As Assad’s army seizes Aleppo, Islamic State retakes Palmyra
After a month-long offensive, government forces crush rebel resistance, and now hold 90 per cent of east Aleppo. Hundreds of civilians have been killed, with more than 130,000 displaced. Jihadis retake UNESCO’s world heritage site despite counterattacks by Russian and Syrian forces.
Damascus (AsiaNews) – This morning, the Syrian army retook another important section of rebel-held east Aleppo, in the city’s south-east, and now control 90 per cent of the area Jihadi militias once held for a number of years.
Before the war, Aleppo was Syria’s second largest city, as well as its main economic and commercial hub. After 2012, its western sector, home to 1.2 million people, remained under government control, whilst the eastern sector, with some 250,000 people, fell into the hands of rebel and Jihadi groups.
The UK-based Syrian Observatory for Human Rights said that forces loyal to President Bashar al Assad took the Sheikh Sa'eed District after a day of fierce fighting.
In less than a month, the army’s offensive, backed by Russian air raids and Iranian and Hezbollah troops, crushed rebel resistance.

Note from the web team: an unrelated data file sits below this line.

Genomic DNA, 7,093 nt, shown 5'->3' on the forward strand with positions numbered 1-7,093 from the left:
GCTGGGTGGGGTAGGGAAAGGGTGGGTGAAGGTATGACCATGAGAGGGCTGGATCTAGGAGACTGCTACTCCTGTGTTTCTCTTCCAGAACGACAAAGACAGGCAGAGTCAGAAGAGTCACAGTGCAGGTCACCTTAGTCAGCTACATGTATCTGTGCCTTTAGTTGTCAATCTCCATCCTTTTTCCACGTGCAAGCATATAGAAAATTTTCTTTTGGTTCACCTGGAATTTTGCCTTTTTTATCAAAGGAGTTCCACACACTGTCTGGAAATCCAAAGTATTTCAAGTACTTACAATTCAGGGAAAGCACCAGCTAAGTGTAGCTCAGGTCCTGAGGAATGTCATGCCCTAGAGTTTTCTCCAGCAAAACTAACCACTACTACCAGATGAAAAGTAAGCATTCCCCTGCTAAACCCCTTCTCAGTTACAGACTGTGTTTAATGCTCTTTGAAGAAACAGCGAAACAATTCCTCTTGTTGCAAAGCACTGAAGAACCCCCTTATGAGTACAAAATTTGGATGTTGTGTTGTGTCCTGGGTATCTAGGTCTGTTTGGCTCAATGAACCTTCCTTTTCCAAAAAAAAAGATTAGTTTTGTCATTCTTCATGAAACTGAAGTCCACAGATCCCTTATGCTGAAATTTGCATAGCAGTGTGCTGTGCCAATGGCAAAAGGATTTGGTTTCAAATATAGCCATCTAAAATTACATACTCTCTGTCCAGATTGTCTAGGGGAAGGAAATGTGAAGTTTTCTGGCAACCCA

Rocket fire and shelling pounded rebel-held areas over night, causing civilian casualties. At least 413 civilians have been killed in east Aleppo since the offensive began on 15 November; another 139 were killed in rebel rocket fire on the city's west.
The intensification of fighting, which threatens to turn the city into a huge graveyard, has already provoked a mass exodus among residents. In the last 24 hours alone, at least 10,000 civilians fled the eastern sector, bringing the total number of displaced since the start of the offensive to 130,000.
If government loyalists now seem poised to bring the whole of Aleppo under President Assad’s control, in Palmyra – one of the symbols of Jihadi devastation in Syria – Islamic State (IS) forces have made a comeback after nine months.
Last Friday (10 December), IS retook the city despite Russian air support for Syrian troops. IS responded with artillery fire and suicide attacks.
With Jihadis now controlling city, government troops have been regrouping outside to prepare a counter-offensive. The "army is using all means to prevent the terrorists from staying," said Homs Governor Talal Barazi.
Some experts believe that IS fighters took advantage of the offensive in Aleppo to regain ground in Palmyra, both in town itself and in the nearby UNESCO heritage site, going door to door looking for any remaining forces loyal to President Bashar al-Assad.
IS destroyed a number of monuments, some dating back 2,000 years, and executed the site’s director during its 10-month occupation.
For IS, Palmyra is strategic because it lies close to oilfields.